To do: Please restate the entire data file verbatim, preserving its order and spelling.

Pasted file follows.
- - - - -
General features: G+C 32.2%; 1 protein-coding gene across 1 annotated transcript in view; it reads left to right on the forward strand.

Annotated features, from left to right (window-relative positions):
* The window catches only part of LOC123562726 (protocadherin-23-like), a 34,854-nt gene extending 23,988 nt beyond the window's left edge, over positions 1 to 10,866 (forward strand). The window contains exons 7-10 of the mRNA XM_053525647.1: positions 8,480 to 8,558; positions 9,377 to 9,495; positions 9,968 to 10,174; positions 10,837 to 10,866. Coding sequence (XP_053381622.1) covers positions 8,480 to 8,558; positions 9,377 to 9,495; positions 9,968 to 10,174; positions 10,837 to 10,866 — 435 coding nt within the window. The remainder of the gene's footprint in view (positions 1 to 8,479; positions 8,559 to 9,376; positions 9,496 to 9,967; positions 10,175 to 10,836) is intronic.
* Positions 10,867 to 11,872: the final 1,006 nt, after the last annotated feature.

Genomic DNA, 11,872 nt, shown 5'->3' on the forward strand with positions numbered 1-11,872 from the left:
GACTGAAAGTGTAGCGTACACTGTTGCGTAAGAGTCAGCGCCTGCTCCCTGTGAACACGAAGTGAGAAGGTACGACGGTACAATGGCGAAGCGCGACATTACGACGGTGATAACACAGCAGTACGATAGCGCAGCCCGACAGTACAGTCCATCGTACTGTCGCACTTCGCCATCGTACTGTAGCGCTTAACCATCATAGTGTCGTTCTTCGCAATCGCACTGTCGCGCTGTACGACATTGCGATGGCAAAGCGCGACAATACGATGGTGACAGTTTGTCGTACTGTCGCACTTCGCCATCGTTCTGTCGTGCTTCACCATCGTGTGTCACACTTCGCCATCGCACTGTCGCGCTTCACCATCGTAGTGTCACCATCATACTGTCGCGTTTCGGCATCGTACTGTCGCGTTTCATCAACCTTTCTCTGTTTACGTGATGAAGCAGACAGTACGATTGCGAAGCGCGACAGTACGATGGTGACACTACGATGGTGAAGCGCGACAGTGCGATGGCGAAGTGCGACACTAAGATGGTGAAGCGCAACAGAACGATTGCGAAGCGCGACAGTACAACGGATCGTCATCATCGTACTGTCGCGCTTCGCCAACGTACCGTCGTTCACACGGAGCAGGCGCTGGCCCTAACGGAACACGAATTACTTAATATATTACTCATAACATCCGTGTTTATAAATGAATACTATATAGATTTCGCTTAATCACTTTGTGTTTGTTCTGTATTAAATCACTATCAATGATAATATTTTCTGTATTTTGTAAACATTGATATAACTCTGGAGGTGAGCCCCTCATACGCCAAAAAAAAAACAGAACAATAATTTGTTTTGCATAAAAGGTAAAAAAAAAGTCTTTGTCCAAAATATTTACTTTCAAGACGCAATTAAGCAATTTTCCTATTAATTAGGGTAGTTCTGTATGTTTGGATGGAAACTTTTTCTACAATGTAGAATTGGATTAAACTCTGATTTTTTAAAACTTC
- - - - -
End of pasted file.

General features: G+C 32.2%; 1 protein-coding gene across 1 annotated transcript in view; it reads left to right on the forward strand.

Annotated features, from left to right (window-relative positions):
* The window catches only part of LOC123562726 (protocadherin-23-like), a 34,854-nt gene extending 23,988 nt beyond the window's left edge, over positions 1 to 10,866 (forward strand). The window contains exons 7-10 of the mRNA XM_053525647.1: positions 8,480 to 8,558; positions 9,377 to 9,495; positions 9,968 to 10,174; positions 10,837 to 10,866. Coding sequence (XP_053381622.1) covers positions 8,480 to 8,558; positions 9,377 to 9,495; positions 9,968 to 10,174; positions 10,837 to 10,866 — 435 coding nt within the window. The remainder of the gene's footprint in view (positions 1 to 8,479; positions 8,559 to 9,376; positions 9,496 to 9,967; positions 10,175 to 10,836) is intronic.
* Positions 10,867 to 11,872: the final 1,006 nt, after the last annotated feature.

Genomic DNA, 11,872 nt, shown 5'->3' on the forward strand with positions numbered 1-11,872 from the left:
GACTGAAAGTGTAGCGTACACTGTTGCGTAAGAGTCAGCGCCTGCTCCCTGTGAACACGAAGTGAGAAGGTACGACGGTACAATGGCGAAGCGCGACATTACGACGGTGATAACACAGCAGTACGATAGCGCAGCCCGACAGTACAGTCCATCGTACTGTCGCACTTCGCCATCGTACTGTAGCGCTTAACCATCATAGTGTCGTTCTTCGCAATCGCACTGTCGCGCTGTACGACATTGCGATGGCAAAGCGCGACAATACGATGGTGACAGTTTGTCGTACTGTCGCACTTCGCCATCGTTCTGTCGTGCTTCACCATCGTGTGTCACACTTCGCCATCGCACTGTCGCGCTTCACCATCGTAGTGTCACCATCATACTGTCGCGTTTCGGCATCGTACTGTCGCGTTTCATCAACCTTTCTCTGTTTACGTGATGAAGCAGACAGTACGATTGCGAAGCGCGACAGTACGATGGTGACACTACGATGGTGAAGCGCGACAGTGCGATGGCGAAGTGCGACACTAAGATGGTGAAGCGCAACAGAACGATTGCGAAGCGCGACAGTACAACGGATCGTCATCATCGTACTGTCGCGCTTCGCCAACGTACCGTCGTTCACACGGAGCAGGCGCTGGCCCTAACGGAACACGAATTACTTAATATATTACTCATAACATCCGTGTTTATAAATGAATACTATATAGATTTCGCTTAATCACTTTGTGTTTGTTCTGTATTAAATCACTATCAATGATAATATTTTCTGTATTTTGTAAACATTGATATAACTCTGGAGGTGAGCCCCTCATACGCCAAAAAAAAAACAGAACAATAATTTGTTTTGCATAAAAGGTAAAAAAAAAGTCTTTGTCCAAAATATTTACTTTCAAGACGCAATTAAGCAATTTTCCTATTAATTAGGGTAGTTCTGTATGTTTGGATGGAAACTTTTTCTACAATGTAGAATTGGATTAAACTCTGATTTTTTAAAACTTC